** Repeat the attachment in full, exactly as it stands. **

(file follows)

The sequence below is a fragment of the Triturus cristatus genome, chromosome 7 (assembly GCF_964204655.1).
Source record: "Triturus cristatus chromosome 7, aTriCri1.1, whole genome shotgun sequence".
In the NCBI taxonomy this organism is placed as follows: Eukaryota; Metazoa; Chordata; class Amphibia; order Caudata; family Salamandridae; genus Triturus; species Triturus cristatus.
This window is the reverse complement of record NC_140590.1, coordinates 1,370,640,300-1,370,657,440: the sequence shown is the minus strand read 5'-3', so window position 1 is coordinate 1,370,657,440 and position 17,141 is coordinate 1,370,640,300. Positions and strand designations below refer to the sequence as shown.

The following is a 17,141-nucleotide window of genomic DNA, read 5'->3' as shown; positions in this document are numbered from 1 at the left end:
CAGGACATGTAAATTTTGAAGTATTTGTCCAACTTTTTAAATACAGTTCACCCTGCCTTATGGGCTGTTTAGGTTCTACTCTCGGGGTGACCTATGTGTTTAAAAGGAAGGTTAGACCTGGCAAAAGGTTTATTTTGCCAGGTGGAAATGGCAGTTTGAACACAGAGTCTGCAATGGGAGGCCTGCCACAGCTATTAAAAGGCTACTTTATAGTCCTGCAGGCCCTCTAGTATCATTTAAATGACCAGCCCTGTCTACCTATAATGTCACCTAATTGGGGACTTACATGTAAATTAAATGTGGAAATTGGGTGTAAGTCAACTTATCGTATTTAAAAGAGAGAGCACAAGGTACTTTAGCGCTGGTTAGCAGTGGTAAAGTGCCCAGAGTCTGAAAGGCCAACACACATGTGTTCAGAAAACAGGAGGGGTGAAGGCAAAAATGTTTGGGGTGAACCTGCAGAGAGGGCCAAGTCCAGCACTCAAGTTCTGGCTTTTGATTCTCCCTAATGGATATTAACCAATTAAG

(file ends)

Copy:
The sequence below is a fragment of the Triturus cristatus genome, chromosome 7 (assembly GCF_964204655.1).
Source record: "Triturus cristatus chromosome 7, aTriCri1.1, whole genome shotgun sequence".
In the NCBI taxonomy this organism is placed as follows: Eukaryota; Metazoa; Chordata; class Amphibia; order Caudata; family Salamandridae; genus Triturus; species Triturus cristatus.
This window is the reverse complement of record NC_140590.1, coordinates 1,370,640,300-1,370,657,440: the sequence shown is the minus strand read 5'-3', so window position 1 is coordinate 1,370,657,440 and position 17,141 is coordinate 1,370,640,300. Positions and strand designations below refer to the sequence as shown.

The following is a 17,141-nucleotide window of genomic DNA, read 5'->3' as shown; positions in this document are numbered from 1 at the left end:
CAGGACATGTAAATTTTGAAGTATTTGTCCAACTTTTTAAATACAGTTCACCCTGCCTTATGGGCTGTTTAGGTTCTACTCTCGGGGTGACCTATGTGTTTAAAAGGAAGGTTAGACCTGGCAAAAGGTTTATTTTGCCAGGTGGAAATGGCAGTTTGAACACAGAGTCTGCAATGGGAGGCCTGCCACAGCTATTAAAAGGCTACTTTATAGTCCTGCAGGCCCTCTAGTATCATTTAAATGACCAGCCCTGTCTACCTATAATGTCACCTAATTGGGGACTTACATGTAAATTAAATGTGGAAATTGGGTGTAAGTCAACTTATCGTATTTAAAAGAGAGAGCACAAGGTACTTTAGCGCTGGTTAGCAGTGGTAAAGTGCCCAGAGTCTGAAAGGCCAACACACATGTGTTCAGAAAACAGGAGGGGTGAAGGCAAAAATGTTTGGGGTGAACCTGCAGAGAGGGCCAAGTCCAGCACTCAAGTTCTGGCTTTTGATTCTCCCTAATGGATATTAACCAATTAAG